I started to use the Scientific Tools vocabulary cards (tarjetas de herramientas cientificas), to introduce my teenage son to these Spanish words.  Since he is required to learn biology and a foreign language (2 yrs of the same language), he chose Spanish to earn his high-school credit to graduate. So I thought, why not learn Spanish vocabulary, too? This would give him a boost with his Spanish comprehension.

    The cards can be printed on cardstock or copy paper.  You can also print a larger (wall) size version.  I will have them taped to my kitchen wall for a few weeks as we learn about the material.  The colored images are nice and colorful, easy to understand with a brief definition & a sentence, and you can print on the back of the pictured vocabulary trading card.  You also get blank cards so your students/kids can draw their own images and write their own definitions.  These cards can be played as a game or used as a great way to quiz each other.  You can keep them in a nice card box using the fun template that comes included in the download, plus he provides a trading card manual with 15 pages of tips and ideas on how to use these trading cards in your classroom or home.

    I am looking forward to getting more topics that my son can relate to his biology class or other subjects while incorporating new Spanish vocabulary words.  It's a plus for me as well.  Since my own education took place here in the United States and I only spoke Spanish at home, I never learned many of these Spanish vocabulary words as I was growing up.  In my opinion, using these bilingual vocabulary trading cards is a great value to your classroom or home, especially since they cover topics that your students/children need to learn throughout the school year.

    Gracias por sus atenciones,

    Mireya Marroquin Martinez Dunn

    Thursday, September 8, 2016

    Hispanics in History Character Crowns



    Are you looking for fun games to play during Hispanic Heritage Month? What about playing Who Am I? using my new printable Hispanics in History Character Crowns?

    Available in English or Spanish, this set features 30 influential Hispanics in History:
    • Cesar Chavez
    • Dolores Huerta
    • Sonia Sotomayor
    • Ellen Ochoa
    • Pablo Picasso
    • Tito Puente
    • Celia Cruz
    • Roberto Clemente
    • Rita Moreno
    • Frida Kahlo
    • Dara Torres
    • Mario José Molina
    • Diego Rivera
    • Sammy Davis, Jr.
    • Sylvia Mendez
    • Salvador Dalí
    • Pura Belpré
    • Linda Ronstadt
    • Carolina Herrera
    • Isabel Allende
    • Miguel de Cervantes
    • Carlos Santana
    • Sammy Sosa
    • Tomás Rivera
    • Plácido Domingo
    • Rafael Nadal
    • Sandra Cisneros
    • Sor Juana Inés de la Cruz
    • Bernardo de Galvéz
    • Sonia Manzano

    Each crown comes with a fact sheet and extension strips for making the crown. Directions for assembly and instructions on different ways to play the game, as well as different ways to use the crowns are included. 

    You can find the English version of my crowns here: http://bit.ly/2bVtVG1

    Or you can find the Spanish version here: http://bit.ly/2bV5Blc

    (If anyone needs a combo set, please let me know before the 19th, and I'll put one together for you.)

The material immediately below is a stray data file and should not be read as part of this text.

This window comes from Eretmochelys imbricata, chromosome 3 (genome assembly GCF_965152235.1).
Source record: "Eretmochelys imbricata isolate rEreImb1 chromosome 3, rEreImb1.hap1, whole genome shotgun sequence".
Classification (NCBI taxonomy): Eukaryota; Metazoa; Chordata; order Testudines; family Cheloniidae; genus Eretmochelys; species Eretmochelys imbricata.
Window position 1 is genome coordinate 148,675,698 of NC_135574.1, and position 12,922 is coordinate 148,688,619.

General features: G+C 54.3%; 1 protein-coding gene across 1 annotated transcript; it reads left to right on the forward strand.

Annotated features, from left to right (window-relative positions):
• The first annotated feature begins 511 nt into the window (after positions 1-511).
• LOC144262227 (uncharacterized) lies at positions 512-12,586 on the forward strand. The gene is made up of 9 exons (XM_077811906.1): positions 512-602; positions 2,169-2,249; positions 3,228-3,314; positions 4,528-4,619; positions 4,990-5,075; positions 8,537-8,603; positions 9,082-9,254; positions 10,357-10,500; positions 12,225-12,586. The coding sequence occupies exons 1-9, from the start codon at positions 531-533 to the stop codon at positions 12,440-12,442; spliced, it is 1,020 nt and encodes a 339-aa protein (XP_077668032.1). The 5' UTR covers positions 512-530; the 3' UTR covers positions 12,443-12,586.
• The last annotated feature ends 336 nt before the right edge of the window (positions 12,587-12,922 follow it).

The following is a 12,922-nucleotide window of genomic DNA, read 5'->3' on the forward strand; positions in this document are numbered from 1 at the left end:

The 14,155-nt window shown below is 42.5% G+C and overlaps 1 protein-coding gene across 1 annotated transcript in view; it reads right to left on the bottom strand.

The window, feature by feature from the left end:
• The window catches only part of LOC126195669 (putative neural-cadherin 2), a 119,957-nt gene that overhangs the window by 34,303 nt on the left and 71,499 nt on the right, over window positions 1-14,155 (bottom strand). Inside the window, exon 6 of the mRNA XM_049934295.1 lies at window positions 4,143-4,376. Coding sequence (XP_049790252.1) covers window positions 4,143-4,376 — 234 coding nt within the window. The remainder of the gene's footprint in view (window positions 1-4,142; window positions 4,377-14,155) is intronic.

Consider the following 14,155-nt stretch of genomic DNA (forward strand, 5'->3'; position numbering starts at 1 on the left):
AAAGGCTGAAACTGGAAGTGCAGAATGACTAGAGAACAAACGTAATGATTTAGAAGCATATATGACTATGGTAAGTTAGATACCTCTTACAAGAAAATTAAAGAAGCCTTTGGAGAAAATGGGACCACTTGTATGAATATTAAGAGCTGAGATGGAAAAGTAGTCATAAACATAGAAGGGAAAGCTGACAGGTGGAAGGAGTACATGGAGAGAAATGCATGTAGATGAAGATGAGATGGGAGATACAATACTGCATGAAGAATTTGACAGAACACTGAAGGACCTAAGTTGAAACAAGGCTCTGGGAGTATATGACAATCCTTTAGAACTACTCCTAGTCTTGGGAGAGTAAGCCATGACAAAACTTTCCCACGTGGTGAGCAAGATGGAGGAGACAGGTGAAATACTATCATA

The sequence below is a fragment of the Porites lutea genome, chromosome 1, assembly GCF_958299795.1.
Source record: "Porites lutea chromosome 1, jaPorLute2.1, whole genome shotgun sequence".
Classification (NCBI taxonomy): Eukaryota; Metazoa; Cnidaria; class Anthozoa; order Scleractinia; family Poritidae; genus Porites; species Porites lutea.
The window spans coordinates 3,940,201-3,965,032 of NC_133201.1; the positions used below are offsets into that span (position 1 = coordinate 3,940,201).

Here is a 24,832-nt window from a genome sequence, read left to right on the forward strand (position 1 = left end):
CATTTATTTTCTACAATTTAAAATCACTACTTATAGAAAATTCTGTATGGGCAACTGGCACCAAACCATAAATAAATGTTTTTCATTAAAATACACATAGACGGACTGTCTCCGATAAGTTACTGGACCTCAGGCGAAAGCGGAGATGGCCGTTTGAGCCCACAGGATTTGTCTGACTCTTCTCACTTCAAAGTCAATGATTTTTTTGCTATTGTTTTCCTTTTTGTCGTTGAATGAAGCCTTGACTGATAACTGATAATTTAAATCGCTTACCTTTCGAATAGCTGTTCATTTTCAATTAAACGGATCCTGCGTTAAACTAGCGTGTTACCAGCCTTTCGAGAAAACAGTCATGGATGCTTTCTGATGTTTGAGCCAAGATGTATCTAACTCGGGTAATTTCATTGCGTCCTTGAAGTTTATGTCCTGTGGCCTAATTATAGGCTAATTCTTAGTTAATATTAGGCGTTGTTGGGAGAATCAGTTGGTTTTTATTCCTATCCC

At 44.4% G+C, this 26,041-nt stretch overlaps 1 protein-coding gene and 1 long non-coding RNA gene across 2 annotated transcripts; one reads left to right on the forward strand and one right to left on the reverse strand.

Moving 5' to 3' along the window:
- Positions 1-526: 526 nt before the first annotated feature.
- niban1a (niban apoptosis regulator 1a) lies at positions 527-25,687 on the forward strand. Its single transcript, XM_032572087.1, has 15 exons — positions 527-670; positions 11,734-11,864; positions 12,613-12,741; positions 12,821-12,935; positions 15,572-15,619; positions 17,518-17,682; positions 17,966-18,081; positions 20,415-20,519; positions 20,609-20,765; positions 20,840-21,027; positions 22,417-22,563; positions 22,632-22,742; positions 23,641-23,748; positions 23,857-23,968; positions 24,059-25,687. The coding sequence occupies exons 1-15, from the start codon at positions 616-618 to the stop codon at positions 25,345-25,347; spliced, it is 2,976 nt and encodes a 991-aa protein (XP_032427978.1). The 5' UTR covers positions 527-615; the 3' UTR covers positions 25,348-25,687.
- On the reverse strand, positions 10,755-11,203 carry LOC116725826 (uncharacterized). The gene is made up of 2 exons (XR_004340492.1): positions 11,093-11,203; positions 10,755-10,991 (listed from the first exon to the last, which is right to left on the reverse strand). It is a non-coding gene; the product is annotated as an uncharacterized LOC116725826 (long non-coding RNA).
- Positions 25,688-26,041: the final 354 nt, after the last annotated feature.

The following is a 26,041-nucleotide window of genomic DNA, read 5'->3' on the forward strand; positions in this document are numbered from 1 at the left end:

Enjoy!!





    Wednesday, September 7, 2016

    Ruff Ruffman in Español!


    My kids have always loved watching Ruff Ruffman: Humble Media Genius. The show is fast-paced, funny, and engagine. But I think that what they like best is watching the kids on the show compete to complete fun projects. The show now has a fully-animated online verion with Ruff sharing tips to keep kids safe online.

    A week or two ago, I was contacted by Bill Shribman, who produces the free, online series about media and technology. He told me that they have just created SPANISH versions of their shows, including the animations and songs!

    If you're interested in sharing these with your children or students, you can find the Spanish versions here on PBSKIDS.org, or on their YouTube channel.

    They are short snippets that are super cute and share things like getting the most out of the internet, how ads work, how search engines work, and more.

    Here's a sample video: 



    Tuesday, September 6, 2016

    Dr. Bonyfide: A Fun Way to Learn the Skeletal System



    I haven't shared a list of the curricula that we're using this year in our homeschool. As usual, I have not used a single curriculum but instead have shopped around for each subject. This helps me use the best resources for each subject for each child. Sometimes I use the same curriculum for both kids, and sometimes they each get their own.

    One of the most fun resources that we're using this year as part of our homeschool science studies is the Dr. Bonyfide series. Have you heard of it?


    It first caught my eye because it reminded me in of a calavera. (My mind runs that way.) And I thought the books looked super cute. I thought it would be a resource that I could use with both of my children at the same time (which is always a plus in my book).

    So I asked if I could review the series and luckily, the great folks at Educents said "Sure!"

    Dr. Bonyfide has been such a fun experience in our school that I wanted to be sure you all knew about it. I wrote down how we use it in our lessons and shared some of the awesome things you'll find inside this series. It is empowering for young minds and hearts, something that is not always easy to come by in a curriculum.

    If you think this would be a great addition to your homeschool or afterschool studies, check out my review on Educents.com.